Object of the month: Napoleonic medal cabinet by Biennais
Purchased with Art Fund's help by the Victoria and Albert Museum, this piece is perhaps the best example of French imperial furniture in Britain.
The cabinet was originally believed to have been made by Parisian cabinet-making firm Jacob-Desmalter et Cie, with mounts by Biennais, but now it appears far more likely that it was made entirely by the Biennais workshop. It is one of few works by him residing in Britain; others tend to be objects like small travel cases but nothing of the cabinet's size or historical and artistic value. Biennais' signature can be seen engraved in the cabinet's lockplate.
Martin-Guillaume Biennais (1764-1843), the cabinet's maker, was the French Imperial goldsmith, and he based its design on a drawing by the French artist Dominique Vivant-Denon (1747-1825). Denon's work, in turn, is inspired by a ruined Egyptian temple pylon at then-Apollonius Parva, now Qus, in Upper Egypt. It was published in the turn of the 19th century as part of his authoritative account of Napoleon's military campaign in Egypt.
In 1788, after Biennais initially trained as a turner, he became a master tabletier, a crafter of luxury goods for personal and travel use, using materials such as wood, mother-of-pearl, metal, and ivory. He opened a Parisian shop that year and his business was very lucrative. He diversified his firm’s output, expanding into cabinet-making on a smaller scale and subsequently into goldsmithing.
Medals had a central role in collecting during the Napoleonic era. New ones were a huge part of the Emperor's propaganda and were used as a reminder and celebration of his great victories. Napoleon and his master of the mint, Denon, were collectors of ancient medals. It is not known who this medal cabinet was crafted for, yet the excellent craftsmanship implies it was for someone important.
The cabinet was designed in a way that combines burr amboyna (thuya) veneer with silver mounts. Both crafting materials were precious and sensitive when worked. Its inside, where the drawers are, is layered in mahogany. The drawers themselves and their runners are made of solid mahogany. A small ebony band also circles the top edge.
On the cabinet's front and back a silver scarab can be seen, supporting a sun, sitting at the centre and top. The motif is flanked by two ureai (the stylised cobra snakes) which are in turn entwined round stalks of lotus. On its four sides, and banding around the cornice's low end, are mouldings inlaid with engraved silver. Inlaid strips of silver run vertically around the cornice. The cornice also has a silver plaque in the shape of an Egyptian winged disc on which a sun motif sits, also flanked by the two snakes.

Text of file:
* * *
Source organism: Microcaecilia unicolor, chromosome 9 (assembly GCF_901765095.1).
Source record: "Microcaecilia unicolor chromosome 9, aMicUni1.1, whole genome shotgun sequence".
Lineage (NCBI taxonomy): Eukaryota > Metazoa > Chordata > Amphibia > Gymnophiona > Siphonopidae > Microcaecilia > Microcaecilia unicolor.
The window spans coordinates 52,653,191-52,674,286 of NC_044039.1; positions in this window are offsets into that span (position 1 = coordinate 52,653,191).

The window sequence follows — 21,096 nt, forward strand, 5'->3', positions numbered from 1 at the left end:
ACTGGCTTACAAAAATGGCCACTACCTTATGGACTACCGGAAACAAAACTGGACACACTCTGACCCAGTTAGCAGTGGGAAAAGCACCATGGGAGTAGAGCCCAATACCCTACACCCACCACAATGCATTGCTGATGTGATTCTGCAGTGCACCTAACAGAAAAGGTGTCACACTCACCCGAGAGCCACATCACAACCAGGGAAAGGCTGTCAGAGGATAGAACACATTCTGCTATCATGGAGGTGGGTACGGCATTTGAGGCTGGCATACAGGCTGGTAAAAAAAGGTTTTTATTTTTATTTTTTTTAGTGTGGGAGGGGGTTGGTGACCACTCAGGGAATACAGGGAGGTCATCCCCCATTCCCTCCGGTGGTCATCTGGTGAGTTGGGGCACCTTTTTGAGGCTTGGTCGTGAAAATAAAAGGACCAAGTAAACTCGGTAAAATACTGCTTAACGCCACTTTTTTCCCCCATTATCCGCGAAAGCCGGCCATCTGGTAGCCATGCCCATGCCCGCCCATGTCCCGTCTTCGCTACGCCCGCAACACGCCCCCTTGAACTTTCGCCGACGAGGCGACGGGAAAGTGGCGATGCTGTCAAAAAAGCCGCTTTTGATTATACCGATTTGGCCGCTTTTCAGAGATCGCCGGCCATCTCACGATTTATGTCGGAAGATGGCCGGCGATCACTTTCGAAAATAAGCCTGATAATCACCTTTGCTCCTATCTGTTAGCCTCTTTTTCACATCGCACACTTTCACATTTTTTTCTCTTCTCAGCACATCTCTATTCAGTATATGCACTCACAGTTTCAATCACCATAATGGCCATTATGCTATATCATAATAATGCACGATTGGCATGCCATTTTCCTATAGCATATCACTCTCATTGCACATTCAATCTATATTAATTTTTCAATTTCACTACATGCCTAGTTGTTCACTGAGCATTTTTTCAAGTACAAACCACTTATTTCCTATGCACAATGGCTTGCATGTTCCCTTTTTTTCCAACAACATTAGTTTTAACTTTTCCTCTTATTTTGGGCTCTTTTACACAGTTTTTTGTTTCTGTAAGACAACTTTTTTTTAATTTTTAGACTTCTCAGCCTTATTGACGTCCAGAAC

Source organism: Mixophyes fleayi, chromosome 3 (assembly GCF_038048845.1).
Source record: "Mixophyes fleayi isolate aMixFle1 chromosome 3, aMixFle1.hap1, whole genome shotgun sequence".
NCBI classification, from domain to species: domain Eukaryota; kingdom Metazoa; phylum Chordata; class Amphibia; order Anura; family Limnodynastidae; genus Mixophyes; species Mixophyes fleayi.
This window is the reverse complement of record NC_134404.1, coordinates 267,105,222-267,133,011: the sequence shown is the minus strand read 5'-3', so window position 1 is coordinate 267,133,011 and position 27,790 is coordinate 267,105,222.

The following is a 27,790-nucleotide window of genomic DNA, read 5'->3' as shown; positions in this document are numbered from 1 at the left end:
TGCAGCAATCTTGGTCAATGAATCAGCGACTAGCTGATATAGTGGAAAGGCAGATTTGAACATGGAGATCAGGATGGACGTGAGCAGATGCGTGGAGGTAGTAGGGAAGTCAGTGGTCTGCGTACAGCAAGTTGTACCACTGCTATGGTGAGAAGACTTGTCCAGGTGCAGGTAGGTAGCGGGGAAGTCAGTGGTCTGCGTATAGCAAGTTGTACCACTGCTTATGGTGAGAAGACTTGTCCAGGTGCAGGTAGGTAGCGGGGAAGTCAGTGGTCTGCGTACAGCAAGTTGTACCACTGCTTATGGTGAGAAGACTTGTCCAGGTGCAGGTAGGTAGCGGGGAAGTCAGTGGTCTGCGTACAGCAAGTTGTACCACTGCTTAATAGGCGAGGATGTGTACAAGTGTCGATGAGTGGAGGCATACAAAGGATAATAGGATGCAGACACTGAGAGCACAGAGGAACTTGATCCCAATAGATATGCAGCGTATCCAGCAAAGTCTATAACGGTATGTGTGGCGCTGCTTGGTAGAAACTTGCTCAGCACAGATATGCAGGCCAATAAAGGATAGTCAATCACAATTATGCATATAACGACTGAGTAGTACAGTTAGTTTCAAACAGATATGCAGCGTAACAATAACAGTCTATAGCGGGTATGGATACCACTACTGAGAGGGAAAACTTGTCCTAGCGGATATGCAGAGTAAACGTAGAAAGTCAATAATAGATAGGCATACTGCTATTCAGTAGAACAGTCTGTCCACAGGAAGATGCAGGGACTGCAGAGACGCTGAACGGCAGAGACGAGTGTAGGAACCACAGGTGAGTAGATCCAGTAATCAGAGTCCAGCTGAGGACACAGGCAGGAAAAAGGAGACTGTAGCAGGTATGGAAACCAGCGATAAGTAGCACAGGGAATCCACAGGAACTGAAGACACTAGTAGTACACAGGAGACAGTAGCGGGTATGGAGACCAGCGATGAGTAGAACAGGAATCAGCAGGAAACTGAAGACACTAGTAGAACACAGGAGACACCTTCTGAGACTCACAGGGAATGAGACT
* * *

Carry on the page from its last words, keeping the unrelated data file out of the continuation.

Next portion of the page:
The item holds several surprises: its door is opened by poking one of the uraei in the eye, unveiling a keyhole. The door that subsequently opens shows 41 medal-holding drawers. The drawers are trapezoids, and come in two sizes - the top 21 are 1.27 cm tall and the lower 20 are 1.905 cm high. Each individual drawer can be opened by lifting one of the wings of the inlaid silver bugs, scarabs or bees.
Napoleonic design utilised symbols to propagandise the Emperor's power but also to signify imperial inheritance from ancient civilisations. The winged disc represents the sun and showcases divine and, consequently, royal power in ancient Egypt. It would be found at court and temple entrances flanked by ureai, like here, and in Qus. The scarabs, meanwhile, symbolise rebirth. The bees, however, are linked to a different grouping of Napoleonic symbols: the insect was one of the most important patterns of Napoleon’s rule, connecting him to the 5th-century French Merovingian monarch, Childeric I.
The medal cabinet was acquired with Art Fund's support and it is currently on display in the V&A's new permanent Europe 1600-1800 galleries.